Now that Proxmox is running and the virtual networks are setup, let’s now spin up some virtual instances. We’ll look at create standard Virtual Machines and then Linux Containers.

Creating a Virtual Machine

At the top right-hand corner, select “Create VM”.


The “Create: Virtual Machine” wizard will show up. Give your VM a name.


Next, select an ISO image to boot from, or you can use physical media if you’re really old school.


I’m using Ubuntu 20.04 LTS.


I generally keep the system settings default, but you can change these settings depending on the OS you’re using, like if they’re older.


Set your Disks next. Specify the storage location, which is usually either an LVM or LVM-Thin location. Set your Disk size as well depending on the minimum requirements of the OS.


Choose your CPU settings depending on the minimum requirements of the OS. A socket is a processor, and the cores define the number of cores per processor. This is virtualised, but sockets x cores count must not exceed the total number of sockets x cores you have on your physical machine.


Specify the amount of memory required for the OS. The total amount of memory per system should not exceed the amount of physical memory available on the node, less the memory required to run Proxmox itself.


Specify the network to be used. Here I’m using the vmbr10 interface.


Confirm your settings. You can choose to start the VM now by checking the “Start after created” box, but we’ll just click “Finish” for now.


Once the VM is created, you can select it on the left-hand pane, and then click “Start” at the top right-hand corner.


Select “Console” in the settings pane to view the machine display. You now have a working VM. Once it’s fully booted, you can log in and configure the settings.


Creating a Linux Container

I briefly discussed containers in the overview of Proxmox. Here we will create one. Remember that containers will only be Linux-based.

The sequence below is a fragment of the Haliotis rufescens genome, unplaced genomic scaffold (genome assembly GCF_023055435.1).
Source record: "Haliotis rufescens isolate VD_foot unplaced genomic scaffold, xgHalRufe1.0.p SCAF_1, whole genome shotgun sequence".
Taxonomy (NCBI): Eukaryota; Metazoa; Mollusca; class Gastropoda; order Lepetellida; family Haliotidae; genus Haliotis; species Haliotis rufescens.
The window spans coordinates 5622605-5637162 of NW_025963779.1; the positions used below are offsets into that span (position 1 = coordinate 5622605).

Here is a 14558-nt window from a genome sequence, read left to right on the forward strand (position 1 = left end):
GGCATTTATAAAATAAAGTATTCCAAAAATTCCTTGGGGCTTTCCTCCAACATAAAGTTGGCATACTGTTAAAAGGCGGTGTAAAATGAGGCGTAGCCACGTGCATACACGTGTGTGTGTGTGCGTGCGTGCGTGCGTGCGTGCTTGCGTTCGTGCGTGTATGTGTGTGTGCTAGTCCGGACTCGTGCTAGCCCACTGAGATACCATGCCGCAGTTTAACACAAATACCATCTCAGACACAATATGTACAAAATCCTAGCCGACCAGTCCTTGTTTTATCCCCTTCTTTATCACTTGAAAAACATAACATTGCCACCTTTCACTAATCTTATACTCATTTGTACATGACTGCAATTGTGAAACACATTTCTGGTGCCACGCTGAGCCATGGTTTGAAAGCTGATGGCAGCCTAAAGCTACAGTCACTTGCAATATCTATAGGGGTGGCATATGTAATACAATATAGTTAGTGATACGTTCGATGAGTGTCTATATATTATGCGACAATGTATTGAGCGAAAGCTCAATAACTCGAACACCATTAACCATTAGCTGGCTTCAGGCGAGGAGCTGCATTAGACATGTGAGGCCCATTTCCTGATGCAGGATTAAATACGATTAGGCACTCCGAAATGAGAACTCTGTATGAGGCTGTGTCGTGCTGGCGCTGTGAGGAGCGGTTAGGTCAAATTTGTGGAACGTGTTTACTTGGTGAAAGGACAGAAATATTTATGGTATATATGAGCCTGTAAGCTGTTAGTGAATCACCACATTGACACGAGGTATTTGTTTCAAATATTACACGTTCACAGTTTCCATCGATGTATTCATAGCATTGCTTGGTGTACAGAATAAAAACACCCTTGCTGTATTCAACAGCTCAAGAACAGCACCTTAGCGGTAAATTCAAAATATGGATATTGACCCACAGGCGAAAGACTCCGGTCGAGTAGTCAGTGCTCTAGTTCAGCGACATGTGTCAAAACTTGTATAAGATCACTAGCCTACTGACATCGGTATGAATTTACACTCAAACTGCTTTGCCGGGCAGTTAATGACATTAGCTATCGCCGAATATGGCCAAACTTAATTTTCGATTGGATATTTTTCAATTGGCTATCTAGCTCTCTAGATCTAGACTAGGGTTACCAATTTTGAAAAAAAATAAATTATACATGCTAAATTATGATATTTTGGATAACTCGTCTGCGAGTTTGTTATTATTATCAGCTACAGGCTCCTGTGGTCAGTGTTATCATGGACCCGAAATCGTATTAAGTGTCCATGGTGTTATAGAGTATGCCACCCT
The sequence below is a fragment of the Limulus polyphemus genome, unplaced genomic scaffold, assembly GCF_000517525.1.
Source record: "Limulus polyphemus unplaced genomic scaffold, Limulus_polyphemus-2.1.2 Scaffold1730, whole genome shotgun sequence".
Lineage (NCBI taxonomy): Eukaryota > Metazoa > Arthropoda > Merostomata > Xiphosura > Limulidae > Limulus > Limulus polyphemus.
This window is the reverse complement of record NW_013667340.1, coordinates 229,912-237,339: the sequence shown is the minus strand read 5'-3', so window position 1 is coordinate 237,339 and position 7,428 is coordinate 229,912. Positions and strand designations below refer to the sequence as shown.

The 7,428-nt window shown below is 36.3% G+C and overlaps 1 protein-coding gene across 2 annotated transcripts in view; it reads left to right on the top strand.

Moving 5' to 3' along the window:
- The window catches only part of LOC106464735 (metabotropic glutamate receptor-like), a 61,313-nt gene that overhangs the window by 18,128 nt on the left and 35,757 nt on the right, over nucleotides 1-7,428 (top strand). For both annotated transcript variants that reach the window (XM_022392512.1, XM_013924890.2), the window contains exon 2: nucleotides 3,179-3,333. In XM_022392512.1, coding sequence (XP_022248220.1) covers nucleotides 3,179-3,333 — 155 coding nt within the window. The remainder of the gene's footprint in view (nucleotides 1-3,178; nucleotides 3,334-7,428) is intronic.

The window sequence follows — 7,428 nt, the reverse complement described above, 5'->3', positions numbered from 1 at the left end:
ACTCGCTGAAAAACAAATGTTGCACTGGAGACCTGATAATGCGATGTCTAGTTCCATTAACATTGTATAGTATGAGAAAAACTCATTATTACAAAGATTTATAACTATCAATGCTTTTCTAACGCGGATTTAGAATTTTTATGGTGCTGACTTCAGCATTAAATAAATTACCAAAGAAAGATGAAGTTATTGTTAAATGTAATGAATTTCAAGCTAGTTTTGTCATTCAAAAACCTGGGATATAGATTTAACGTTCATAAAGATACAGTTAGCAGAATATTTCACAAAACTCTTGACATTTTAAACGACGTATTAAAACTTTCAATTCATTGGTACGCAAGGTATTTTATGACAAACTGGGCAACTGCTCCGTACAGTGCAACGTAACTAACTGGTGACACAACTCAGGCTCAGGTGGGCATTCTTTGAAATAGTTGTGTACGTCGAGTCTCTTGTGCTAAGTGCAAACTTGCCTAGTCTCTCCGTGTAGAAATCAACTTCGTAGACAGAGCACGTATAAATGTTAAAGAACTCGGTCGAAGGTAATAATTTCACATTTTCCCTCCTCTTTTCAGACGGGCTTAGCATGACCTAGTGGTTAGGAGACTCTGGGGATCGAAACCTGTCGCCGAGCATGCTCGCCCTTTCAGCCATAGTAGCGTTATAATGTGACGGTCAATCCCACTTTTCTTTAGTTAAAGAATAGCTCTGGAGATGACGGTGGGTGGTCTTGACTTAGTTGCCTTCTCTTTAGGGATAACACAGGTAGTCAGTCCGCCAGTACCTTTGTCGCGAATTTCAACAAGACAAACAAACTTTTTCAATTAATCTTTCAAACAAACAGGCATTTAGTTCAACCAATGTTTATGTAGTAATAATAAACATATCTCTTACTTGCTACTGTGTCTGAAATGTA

At the top right-hand side, click on “Create CT”.


A wizard similar to the VM creation wizard will appear. The dialogue is similar, but you will notice some differences.

In the “General” settings specify the “Hostname”, which will be set at the hostname of your VM. Also specify the password, which will be the password of the root account. You can also add an SSH public key that will allow you to access the machine using key-based authentication, but we’ll just set the password for now.


Next choose a container template. I’m going to use the WordPress one.


Specify the disk size and storage location. Remember that containers are lightweight and don’t need as much storage as a full VM, since it shares the kernel with the host. So the storage is mainly for the user files on the system.


Specify the number of cores. Notice that there is no socket option here as we’re specifying how many cores we’re going to make available to the container.


Next specify the memory required. Again, for a container, we can use a small memory size.


You’ll notice that the network section allows many settings to be entered. Specify the virtual network for the container, also specify the IP address and prefix length.


Then specify the DNS settings. I’m using Google’s DNS.


Review your settings and click “Finish”.


Select the new container you created in the left-hand pane, and then click “Start” at the top right-hand corner.


Like VMs, you can access the console by going to “Console” in the VM settings pane.


Viewing and Changing settings of a VM

Once you’ve created a VM, you can always see a summary and the settings by using the Settings pane for the machine. Here we can see a summary of the Windows Server host that I created.


To change any hardware setting, such as changing the network that it’s connected to, go to the “Hardware” setting and edit the “Network Device”. Some settings such as the Network Device can be changed while the VM is running, others such as memory and processors need the system to be turned off or rebooted.


Connecting a VM to a VLAN on a Trunk port

Remember in the last post that we created vmbr1 as a trunk port. If I wanted to add my VM to connect to VLAN 101 on that port, I would select the “Bridge” as vmbr1 and the “VLAN Tag” as 101. Now that machine can communicate with the physical network once I add an IP in that network range.



You now know enough to configure your own Proxmox system and start your virtual instances. Build your lab and remember to have fun.

Let me know of your experiences.